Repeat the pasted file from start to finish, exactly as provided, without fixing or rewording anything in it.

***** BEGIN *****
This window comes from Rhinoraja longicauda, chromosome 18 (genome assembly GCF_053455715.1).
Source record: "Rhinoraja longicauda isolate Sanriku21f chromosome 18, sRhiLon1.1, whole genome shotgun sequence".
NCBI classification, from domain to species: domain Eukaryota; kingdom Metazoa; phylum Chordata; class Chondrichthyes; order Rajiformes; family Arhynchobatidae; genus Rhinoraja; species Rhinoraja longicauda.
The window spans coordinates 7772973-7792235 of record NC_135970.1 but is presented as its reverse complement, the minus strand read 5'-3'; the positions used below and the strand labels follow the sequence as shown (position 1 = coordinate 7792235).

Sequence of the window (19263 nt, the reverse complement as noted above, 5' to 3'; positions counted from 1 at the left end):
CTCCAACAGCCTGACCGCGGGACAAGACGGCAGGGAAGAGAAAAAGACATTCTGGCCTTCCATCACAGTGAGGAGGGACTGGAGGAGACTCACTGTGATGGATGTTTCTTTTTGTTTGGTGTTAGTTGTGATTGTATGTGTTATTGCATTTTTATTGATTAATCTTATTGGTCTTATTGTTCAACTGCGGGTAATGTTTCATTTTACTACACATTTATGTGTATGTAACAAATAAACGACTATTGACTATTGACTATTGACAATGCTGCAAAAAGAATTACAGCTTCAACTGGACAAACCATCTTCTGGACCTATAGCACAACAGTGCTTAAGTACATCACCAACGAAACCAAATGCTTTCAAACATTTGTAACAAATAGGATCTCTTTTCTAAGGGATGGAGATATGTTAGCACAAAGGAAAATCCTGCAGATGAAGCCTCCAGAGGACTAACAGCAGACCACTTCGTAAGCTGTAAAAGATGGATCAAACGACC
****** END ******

This window comes from Rhinoraja longicauda, chromosome 18 (genome assembly GCF_053455715.1).
Source record: "Rhinoraja longicauda isolate Sanriku21f chromosome 18, sRhiLon1.1, whole genome shotgun sequence".
NCBI classification, from domain to species: domain Eukaryota; kingdom Metazoa; phylum Chordata; class Chondrichthyes; order Rajiformes; family Arhynchobatidae; genus Rhinoraja; species Rhinoraja longicauda.
The window spans coordinates 7772973-7792235 of record NC_135970.1 but is presented as its reverse complement, the minus strand read 5'-3'; the positions used below and the strand labels follow the sequence as shown (position 1 = coordinate 7792235).

Sequence of the window (19263 nt, the reverse complement as noted above, 5' to 3'; positions counted from 1 at the left end):
CTCCAACAGCCTGACCGCGGGACAAGACGGCAGGGAAGAGAAAAAGACATTCTGGCCTTCCATCACAGTGAGGAGGGACTGGAGGAGACTCACTGTGATGGATGTTTCTTTTTGTTTGGTGTTAGTTGTGATTGTATGTGTTATTGCATTTTTATTGATTAATCTTATTGGTCTTATTGTTCAACTGCGGGTAATGTTTCATTTTACTACACATTTATGTGTATGTAACAAATAAACGACTATTGACTATTGACTATTGACAATGCTGCAAAAAGAATTACAGCTTCAACTGGACAAACCATCTTCTGGACCTATAGCACAACAGTGCTTAAGTACATCACCAACGAAACCAAATGCTTTCAAACATTTGTAACAAATAGGATCTCTTTTCTAAGGGATGGAGATATGTTAGCACAAAGGAAAATCCTGCAGATGAAGCCTCCAGAGGACTAACAGCAGACCACTTCGTAAGCTGTAAAAGATGGATCAAACGACC